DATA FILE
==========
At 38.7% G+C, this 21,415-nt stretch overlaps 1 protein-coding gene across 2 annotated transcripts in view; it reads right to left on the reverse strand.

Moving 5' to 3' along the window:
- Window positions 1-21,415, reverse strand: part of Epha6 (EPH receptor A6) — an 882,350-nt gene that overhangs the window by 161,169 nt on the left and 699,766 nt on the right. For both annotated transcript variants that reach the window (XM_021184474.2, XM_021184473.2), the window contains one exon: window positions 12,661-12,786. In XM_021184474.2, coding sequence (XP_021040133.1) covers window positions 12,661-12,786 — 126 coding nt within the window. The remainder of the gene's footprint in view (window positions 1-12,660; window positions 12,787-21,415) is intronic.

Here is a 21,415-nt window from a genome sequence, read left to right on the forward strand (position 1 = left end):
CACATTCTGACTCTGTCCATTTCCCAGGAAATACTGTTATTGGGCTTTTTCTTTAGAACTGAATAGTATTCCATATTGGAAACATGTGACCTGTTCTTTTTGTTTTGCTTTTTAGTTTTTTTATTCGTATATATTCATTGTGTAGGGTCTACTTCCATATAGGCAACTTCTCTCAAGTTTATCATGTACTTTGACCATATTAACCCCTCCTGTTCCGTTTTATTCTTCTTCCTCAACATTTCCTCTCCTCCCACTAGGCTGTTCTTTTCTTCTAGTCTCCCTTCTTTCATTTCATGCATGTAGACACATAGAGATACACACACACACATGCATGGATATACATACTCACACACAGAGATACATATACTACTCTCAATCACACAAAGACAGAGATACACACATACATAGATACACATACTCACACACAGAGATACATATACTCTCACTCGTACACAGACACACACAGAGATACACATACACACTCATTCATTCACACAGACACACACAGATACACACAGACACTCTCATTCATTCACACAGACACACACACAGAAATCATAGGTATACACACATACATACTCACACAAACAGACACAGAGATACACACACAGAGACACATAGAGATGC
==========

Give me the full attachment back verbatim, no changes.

At 38.7% G+C, this 21,415-nt stretch overlaps 1 protein-coding gene across 2 annotated transcripts in view; it reads right to left on the reverse strand.

Moving 5' to 3' along the window:
- Window positions 1-21,415, reverse strand: part of Epha6 (EPH receptor A6) — an 882,350-nt gene that overhangs the window by 161,169 nt on the left and 699,766 nt on the right. For both annotated transcript variants that reach the window (XM_021184474.2, XM_021184473.2), the window contains one exon: window positions 12,661-12,786. In XM_021184474.2, coding sequence (XP_021040133.1) covers window positions 12,661-12,786 — 126 coding nt within the window. The remainder of the gene's footprint in view (window positions 1-12,660; window positions 12,787-21,415) is intronic.

Here is a 21,415-nt window from a genome sequence, read left to right on the forward strand (position 1 = left end):
CACATTCTGACTCTGTCCATTTCCCAGGAAATACTGTTATTGGGCTTTTTCTTTAGAACTGAATAGTATTCCATATTGGAAACATGTGACCTGTTCTTTTTGTTTTGCTTTTTAGTTTTTTTATTCGTATATATTCATTGTGTAGGGTCTACTTCCATATAGGCAACTTCTCTCAAGTTTATCATGTACTTTGACCATATTAACCCCTCCTGTTCCGTTTTATTCTTCTTCCTCAACATTTCCTCTCCTCCCACTAGGCTGTTCTTTTCTTCTAGTCTCCCTTCTTTCATTTCATGCATGTAGACACATAGAGATACACACACACACATGCATGGATATACATACTCACACACAGAGATACATATACTACTCTCAATCACACAAAGACAGAGATACACACATACATAGATACACATACTCACACACAGAGATACATATACTCTCACTCGTACACAGACACACACAGAGATACACATACACACTCATTCATTCACACAGACACACACAGATACACACAGACACTCTCATTCATTCACACAGACACACACACAGAAATCATAGGTATACACACATACATACTCACACAAACAGACACAGAGATACACACACAGAGACACATAGAGATGC